The Great D-bate
There has been much ado about Vitamin D over the last few years. Indisputably, Vitamin D is essential for absorption of calcium from the intestines. But how much is enough? Why do some of us need to take Vitamin D supplements when we already make it in our own bodies? How much is too much? What can happen if we consume too much Vitamin D? There in the debate continues.
Vitamin D is a fat soluble vitamin, made in the skin from the conversion of 7-dehydrocholesterol by ultraviolet light. It travels to the liver through the blood stream where it is converted to 25-hydroxy-vitamin D, and then to the kidneys where it is converted to 1, 25-hydroxy-vitamin D (with the help of parathyroid hormone, but more on that later.) It is now works on the intestines and kidneys to increase the absorption of calcium and phosphate. Calcium is important for the normal functioning of muscles (such as the heart) and nerves. If your body isn’t getting enough calcium, it will shift it away from new bone formation. This can lead to Ricketts in children and Osteoporosis in adults.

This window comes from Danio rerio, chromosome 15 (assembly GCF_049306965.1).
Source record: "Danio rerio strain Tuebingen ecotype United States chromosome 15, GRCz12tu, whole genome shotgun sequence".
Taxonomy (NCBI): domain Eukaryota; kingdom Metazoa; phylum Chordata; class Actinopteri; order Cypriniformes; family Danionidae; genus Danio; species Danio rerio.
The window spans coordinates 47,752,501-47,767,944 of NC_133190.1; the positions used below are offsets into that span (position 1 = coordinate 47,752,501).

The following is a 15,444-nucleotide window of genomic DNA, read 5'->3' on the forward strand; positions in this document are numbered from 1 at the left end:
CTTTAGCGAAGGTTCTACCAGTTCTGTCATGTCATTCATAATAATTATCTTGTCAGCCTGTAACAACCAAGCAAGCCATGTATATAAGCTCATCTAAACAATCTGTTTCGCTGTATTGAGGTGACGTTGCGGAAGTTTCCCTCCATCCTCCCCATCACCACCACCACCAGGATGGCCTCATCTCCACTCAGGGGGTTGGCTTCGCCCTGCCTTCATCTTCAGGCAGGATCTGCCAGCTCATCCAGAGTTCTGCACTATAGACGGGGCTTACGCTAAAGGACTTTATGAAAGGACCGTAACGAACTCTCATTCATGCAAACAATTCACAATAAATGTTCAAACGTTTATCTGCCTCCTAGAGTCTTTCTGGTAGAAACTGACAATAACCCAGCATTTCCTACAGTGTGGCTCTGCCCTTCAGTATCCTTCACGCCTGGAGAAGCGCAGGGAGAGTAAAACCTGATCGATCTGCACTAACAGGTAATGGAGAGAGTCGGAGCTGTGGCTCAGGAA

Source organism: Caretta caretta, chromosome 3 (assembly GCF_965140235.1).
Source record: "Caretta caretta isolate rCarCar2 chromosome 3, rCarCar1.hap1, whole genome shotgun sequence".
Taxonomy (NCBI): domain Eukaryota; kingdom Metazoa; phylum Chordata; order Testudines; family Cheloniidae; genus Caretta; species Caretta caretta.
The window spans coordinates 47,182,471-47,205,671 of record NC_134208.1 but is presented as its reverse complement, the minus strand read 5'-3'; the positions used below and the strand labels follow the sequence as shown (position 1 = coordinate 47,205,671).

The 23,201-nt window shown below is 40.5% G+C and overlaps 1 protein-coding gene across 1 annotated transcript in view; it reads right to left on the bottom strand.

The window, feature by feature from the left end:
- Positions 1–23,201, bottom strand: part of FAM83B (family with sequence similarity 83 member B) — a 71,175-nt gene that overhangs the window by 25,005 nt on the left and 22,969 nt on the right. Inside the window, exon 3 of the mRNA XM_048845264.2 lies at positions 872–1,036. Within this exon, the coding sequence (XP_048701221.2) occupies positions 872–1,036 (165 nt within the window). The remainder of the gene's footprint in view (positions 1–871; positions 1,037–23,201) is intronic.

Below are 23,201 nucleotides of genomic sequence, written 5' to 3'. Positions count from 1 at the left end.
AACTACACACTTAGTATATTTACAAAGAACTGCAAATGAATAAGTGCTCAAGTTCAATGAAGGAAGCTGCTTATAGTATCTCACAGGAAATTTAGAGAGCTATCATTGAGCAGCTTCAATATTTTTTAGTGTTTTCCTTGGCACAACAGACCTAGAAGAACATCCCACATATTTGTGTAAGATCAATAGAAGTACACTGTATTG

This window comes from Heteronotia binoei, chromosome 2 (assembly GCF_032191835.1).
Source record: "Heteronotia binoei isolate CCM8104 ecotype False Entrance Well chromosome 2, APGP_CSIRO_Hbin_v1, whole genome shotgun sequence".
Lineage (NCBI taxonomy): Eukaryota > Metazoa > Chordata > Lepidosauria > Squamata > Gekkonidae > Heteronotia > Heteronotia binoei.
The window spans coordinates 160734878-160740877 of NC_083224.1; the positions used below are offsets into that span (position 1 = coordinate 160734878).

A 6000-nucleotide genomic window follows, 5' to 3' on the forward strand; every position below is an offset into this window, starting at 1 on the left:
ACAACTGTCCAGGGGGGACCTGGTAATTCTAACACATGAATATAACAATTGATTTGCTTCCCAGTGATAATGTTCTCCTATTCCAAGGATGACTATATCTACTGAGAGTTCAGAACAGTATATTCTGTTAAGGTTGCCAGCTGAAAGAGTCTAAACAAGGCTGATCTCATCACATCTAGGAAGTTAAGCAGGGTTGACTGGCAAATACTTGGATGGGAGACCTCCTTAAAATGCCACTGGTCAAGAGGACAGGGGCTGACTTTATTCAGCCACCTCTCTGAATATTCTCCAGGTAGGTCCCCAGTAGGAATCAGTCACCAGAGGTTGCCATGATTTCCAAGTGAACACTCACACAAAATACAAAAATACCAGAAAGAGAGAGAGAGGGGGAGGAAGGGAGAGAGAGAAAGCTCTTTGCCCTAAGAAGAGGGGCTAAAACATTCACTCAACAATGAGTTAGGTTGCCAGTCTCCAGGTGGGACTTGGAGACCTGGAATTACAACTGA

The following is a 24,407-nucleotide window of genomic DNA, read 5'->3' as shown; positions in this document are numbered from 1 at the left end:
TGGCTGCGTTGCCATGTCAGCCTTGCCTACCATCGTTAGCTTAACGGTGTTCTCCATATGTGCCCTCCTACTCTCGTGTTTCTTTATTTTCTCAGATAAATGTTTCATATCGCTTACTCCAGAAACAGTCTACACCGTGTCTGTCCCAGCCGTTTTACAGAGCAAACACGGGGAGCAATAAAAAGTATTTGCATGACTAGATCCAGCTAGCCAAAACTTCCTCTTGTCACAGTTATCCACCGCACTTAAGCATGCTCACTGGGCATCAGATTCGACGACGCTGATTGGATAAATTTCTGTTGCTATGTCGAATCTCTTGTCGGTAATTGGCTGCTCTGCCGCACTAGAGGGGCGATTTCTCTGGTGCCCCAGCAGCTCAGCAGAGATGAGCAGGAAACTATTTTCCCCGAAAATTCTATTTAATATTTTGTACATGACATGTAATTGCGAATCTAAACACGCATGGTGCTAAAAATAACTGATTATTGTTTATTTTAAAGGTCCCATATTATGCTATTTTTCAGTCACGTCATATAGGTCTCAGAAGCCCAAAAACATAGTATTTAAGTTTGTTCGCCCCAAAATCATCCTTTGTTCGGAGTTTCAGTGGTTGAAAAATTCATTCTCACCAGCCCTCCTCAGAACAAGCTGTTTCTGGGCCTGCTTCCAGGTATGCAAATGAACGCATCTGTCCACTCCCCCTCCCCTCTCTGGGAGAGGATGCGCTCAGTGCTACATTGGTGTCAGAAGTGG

Vitamin D has become somewhat controversial over the last few years. A sometimes lively debate has ensued over associations with certain diseases, and even what constitutes a “normal” level. The dust appears to be settling around a “normal” range of 30 to 100 nanograms per milliliter. Researchers have identified a number of medical issues associated with low Vitamin D levels. In fact, it almost seems to be that there is a new study published on Vitamin D every week! Low Vitamin D may be associated with Excess Weight, Diabetes, Cardiac Artery Disease, Depression, Colon Cancer, Pancreatic Cancer, Prostate Cancer, and Multiple Sclerosis. Now it is important to point out that “associated with” does not mean the same as “causes.” It does however give one food for thought – umm, so to speak.